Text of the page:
By BRADEN LAMMERS
A tentative deal may have been reached to fund Jeffersonville’s communications department after the city council cut its budget earlier this month.
The city’s communications budget was cut out of the 2014 budget the council approved Monday on its final readings. The budget was submitted to the state and will likely be certified early next spring by the Department of Local Government Finance.
City Council President Connie Sellers said the removal of the entire communications budget by the council was an error.
“The only thing we wanted cut was the newsletter,” Sellers said. “I think we’re going to make a special appropriation next meeting to add that back in. I think we’ve got it worked it out.”
The council is expected to meet at its next regular meeting on Nov. 4.
Jeffersonville Mayor Mike Moore was upset when he found out the communications budget was cut. He said ProMedia is meeting the goal of what a communications department should do, informing people, and has black and white numbers that show the growth. While he agreed that he spoke with Sellers Wednesday, he said he wasn’t sure that a deal was worked out.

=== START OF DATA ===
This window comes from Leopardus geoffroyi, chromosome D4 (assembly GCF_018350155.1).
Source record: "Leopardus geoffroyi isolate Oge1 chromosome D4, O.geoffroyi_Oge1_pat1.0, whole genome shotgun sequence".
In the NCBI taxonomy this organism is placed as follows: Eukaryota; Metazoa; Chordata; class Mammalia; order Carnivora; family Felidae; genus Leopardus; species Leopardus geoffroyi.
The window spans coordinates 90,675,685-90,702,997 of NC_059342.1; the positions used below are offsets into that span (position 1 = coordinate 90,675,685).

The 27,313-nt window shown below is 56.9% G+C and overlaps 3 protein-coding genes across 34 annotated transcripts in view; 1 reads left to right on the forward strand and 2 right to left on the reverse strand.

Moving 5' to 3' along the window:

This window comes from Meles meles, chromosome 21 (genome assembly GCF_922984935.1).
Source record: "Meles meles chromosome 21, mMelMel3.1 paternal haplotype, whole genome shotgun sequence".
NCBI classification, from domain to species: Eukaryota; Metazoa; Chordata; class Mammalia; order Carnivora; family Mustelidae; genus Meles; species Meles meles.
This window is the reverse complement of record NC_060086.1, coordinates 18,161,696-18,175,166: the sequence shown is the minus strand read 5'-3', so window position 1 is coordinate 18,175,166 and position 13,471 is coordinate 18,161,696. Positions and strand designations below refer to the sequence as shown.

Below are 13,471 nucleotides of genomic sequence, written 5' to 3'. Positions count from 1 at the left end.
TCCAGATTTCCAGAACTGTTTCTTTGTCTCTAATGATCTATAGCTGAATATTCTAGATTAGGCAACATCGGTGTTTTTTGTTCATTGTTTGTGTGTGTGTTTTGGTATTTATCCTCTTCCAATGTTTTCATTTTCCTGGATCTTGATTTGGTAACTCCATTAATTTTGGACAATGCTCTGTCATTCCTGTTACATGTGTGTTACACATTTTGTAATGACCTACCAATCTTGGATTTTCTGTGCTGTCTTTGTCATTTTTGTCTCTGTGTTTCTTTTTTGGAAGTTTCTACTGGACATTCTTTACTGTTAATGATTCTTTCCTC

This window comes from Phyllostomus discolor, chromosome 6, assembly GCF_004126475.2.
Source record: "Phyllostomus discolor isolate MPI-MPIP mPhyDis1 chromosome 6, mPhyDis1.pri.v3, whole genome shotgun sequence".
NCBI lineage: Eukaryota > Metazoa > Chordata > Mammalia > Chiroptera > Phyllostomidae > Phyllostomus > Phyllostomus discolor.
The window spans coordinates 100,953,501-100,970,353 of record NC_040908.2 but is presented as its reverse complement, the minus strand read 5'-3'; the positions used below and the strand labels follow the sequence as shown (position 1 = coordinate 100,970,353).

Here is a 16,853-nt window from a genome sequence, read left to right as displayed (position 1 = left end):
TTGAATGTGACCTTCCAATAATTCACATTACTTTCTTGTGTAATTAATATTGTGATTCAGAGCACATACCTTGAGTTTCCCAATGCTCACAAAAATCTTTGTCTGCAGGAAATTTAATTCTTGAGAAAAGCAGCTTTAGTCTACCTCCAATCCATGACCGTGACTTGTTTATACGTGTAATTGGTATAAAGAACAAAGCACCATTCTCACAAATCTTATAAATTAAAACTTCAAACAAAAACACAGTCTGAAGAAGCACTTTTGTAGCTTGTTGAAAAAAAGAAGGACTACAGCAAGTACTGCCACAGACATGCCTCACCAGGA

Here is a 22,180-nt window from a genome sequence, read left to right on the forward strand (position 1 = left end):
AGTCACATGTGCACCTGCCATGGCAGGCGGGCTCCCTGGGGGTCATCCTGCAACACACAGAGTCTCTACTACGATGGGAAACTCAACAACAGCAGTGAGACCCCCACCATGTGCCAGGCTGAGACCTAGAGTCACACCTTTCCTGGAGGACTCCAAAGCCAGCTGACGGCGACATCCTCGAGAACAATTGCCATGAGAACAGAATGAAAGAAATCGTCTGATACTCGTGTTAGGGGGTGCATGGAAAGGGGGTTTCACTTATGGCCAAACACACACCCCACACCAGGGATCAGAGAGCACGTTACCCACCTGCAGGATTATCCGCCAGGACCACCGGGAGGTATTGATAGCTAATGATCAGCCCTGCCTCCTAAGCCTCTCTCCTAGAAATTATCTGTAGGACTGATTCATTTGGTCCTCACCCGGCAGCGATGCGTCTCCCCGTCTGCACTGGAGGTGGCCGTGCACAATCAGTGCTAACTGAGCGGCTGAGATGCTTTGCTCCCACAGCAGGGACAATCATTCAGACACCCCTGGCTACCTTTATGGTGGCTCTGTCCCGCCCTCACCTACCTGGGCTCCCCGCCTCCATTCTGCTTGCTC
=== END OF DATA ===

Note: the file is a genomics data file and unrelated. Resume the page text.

Earlier in the week City Councilman Dennis Julius sent out an email to the council that requested ProMedia’s budget be cut for 2014.
“The only other change I would like to make is for ProMedia,” Julius wrote. “I am not in support of $4,500 per month for social networking. I think we have cut the newsletter and I would like to cut this as well.”